In this essay, I discuss the concept of “the demographic window” and compare economists’ perspectives on sub-Saharan Africa to that of political demographers.  I also identify 4 groups of countries in sub-Saharan Africa that have very different schedules for reaching the demographic window (and thus reaching the World Bank’s upper middle income category and other development milestones). For the entire essay, posted in the Woodrow Wilson Center’s New Security Beatsee this page.

Download this New Security Beat essay on Sub-Saharan Africa’s Demographic Window .

Article: Oxford Research Encyclopedia of Politics

The Age-structural Theory of State Behavior

Richard Cincotta

ABSTRACT: Over the past three decades, economic and political demographers, using various measures, have discerned that increased age-structural maturity makes significant statistical contributions to levels of per capita income, to educational attainment, to declines in the frequency of onsets of intrastate conflict, and to the likelihood of achieving and maintaining liberal democracy. Some of the stronger statistical relationships have been used in forecasts. For example, using the United Nations Population Division (UNPD) demographic projections, political demographers have relied on the strong statistical association between age structure and stable liberal democracy to forecast the rise of democracy in North Africa more than two years in advance (in 2008)—at a time when regional experts believed that forecast to be absurd.

Whereas critics remain skeptical of the murky causal connections of age-structural theory, its proponents counter that causality in the development of state capacity is complex and is less important than the theory’s positive qualities (namely, that it is forward-looking, its statistical findings are easily repeated, its forecasts have out-competed regional experts, and its predictive products can be readily adapted to the needs of intelligence foresight, defense planning, and foreign policy analysis). Perhaps most important, the age-structural theory of state behavior has yielded a surprising number of “novel facts”—new knowledge concerning the observed pace and timing of state political, social, and economic behaviors.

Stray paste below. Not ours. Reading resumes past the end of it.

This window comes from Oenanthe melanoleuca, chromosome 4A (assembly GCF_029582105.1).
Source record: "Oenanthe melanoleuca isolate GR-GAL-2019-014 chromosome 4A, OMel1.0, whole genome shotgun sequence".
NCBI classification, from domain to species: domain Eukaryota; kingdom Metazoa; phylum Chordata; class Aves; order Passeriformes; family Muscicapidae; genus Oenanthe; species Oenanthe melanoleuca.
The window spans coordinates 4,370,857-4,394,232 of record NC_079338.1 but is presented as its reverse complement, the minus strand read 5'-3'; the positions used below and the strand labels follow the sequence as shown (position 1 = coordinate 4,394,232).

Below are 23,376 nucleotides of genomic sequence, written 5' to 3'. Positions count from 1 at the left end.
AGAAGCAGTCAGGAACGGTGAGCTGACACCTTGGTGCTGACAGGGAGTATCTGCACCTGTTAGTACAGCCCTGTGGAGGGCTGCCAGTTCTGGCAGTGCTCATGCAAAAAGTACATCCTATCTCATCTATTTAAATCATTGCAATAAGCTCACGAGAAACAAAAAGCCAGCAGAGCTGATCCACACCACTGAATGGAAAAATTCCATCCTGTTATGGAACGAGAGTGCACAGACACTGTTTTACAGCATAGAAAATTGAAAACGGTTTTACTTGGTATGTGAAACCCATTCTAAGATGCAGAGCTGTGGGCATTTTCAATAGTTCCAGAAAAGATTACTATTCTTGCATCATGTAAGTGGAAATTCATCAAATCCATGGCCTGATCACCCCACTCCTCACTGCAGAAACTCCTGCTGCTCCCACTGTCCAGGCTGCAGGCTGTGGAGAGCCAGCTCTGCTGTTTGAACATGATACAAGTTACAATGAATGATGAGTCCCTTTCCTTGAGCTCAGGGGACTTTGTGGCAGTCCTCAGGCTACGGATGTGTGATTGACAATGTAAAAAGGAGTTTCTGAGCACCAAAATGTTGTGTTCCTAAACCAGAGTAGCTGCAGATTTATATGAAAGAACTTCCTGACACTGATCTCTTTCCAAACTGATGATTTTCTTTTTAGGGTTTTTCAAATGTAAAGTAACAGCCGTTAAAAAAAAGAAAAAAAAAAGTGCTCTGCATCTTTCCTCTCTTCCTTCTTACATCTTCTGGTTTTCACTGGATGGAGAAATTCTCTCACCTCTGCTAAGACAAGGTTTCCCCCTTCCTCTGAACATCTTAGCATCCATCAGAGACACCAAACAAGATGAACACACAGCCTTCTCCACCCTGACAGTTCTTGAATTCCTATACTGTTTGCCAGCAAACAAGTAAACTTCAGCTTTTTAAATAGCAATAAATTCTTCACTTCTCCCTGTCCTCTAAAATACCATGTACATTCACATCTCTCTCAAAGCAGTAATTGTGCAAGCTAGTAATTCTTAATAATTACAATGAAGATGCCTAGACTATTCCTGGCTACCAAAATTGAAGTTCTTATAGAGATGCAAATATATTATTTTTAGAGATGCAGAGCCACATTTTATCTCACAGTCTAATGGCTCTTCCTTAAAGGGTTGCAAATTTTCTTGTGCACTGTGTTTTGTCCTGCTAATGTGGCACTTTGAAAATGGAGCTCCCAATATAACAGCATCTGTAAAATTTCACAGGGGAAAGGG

Full article is published in: 

Cincotta, R. (2017) “The Age-structural Theory of State Behavior.” In William Thompson (Ed.), Oxford Research Encyclopedia: Politics, Oxford Univ. Press. DOI: 10.1093/acrefore/9780190228637 .013.327;

The full article is downloadable here or request article from author (click here).

And it is available as a web article at the Oxford Research Encyclopedia site, at Oxford University Press.

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Majority – Minority Ethnodemographic Differences

Minority Youth Bulges and State Stability

 

Read about Ethnodemographic Differences and majority-minority relations (first posted in The New Security Beat, 2012).  Since its appearance, this two-by-two model of sub-state demographic differences has been increasingly used as a means of spotting escalating ethnic tensions and warning of future armed conflicts.

Read an application of the model (Barnhart et al., 2015, “The Refugee Crisis in the Levant”); and others by Rachel Blomquist on Myanmar’s Rohingya conflict (Fall, 2016; Spring, 2016).

 

 

Figure 1. Two-by-two sub-state model of majority-minority relations, based on the age structural configurations of the majority and a politically organized minority population. Where there is no external interference, the “demographic integration” condition is hypothesized to be the most politically stable.